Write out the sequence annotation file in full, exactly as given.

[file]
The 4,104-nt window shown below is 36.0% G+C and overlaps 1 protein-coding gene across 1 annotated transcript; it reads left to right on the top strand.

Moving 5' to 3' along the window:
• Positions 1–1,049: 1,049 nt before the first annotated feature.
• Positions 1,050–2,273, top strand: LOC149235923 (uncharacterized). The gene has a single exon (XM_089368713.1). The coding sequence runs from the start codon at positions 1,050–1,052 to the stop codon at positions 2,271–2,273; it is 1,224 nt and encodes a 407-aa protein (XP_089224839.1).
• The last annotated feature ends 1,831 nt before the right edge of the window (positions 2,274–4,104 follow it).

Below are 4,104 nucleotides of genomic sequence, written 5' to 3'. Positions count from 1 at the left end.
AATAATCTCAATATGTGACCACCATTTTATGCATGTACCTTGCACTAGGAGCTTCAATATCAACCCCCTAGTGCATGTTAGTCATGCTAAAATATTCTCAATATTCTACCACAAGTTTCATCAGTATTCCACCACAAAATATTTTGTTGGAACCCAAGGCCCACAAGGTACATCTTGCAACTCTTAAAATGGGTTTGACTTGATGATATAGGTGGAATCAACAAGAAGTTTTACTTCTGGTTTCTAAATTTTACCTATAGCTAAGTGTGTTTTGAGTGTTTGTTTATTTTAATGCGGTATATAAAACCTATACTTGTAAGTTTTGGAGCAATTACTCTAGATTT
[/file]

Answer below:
The 4,104-nt window shown below is 36.0% G+C and overlaps 1 protein-coding gene across 1 annotated transcript; it reads left to right on the top strand.

Moving 5' to 3' along the window:
• Positions 1–1,049: 1,049 nt before the first annotated feature.
• Positions 1,050–2,273, top strand: LOC149235923 (uncharacterized). The gene has a single exon (XM_089368713.1). The coding sequence runs from the start codon at positions 1,050–1,052 to the stop codon at positions 2,271–2,273; it is 1,224 nt and encodes a 407-aa protein (XP_089224839.1).
• The last annotated feature ends 1,831 nt before the right edge of the window (positions 2,274–4,104 follow it).

Below are 4,104 nucleotides of genomic sequence, written 5' to 3'. Positions count from 1 at the left end.
AATAATCTCAATATGTGACCACCATTTTATGCATGTACCTTGCACTAGGAGCTTCAATATCAACCCCCTAGTGCATGTTAGTCATGCTAAAATATTCTCAATATTCTACCACAAGTTTCATCAGTATTCCACCACAAAATATTTTGTTGGAACCCAAGGCCCACAAGGTACATCTTGCAACTCTTAAAATGGGTTTGACTTGATGATATAGGTGGAATCAACAAGAAGTTTTACTTCTGGTTTCTAAATTTTACCTATAGCTAAGTGTGTTTTGAGTGTTTGTTTATTTTAATGCGGTATATAAAACCTATACTTGTAAGTTTTGGAGCAATTACTCTAGATTT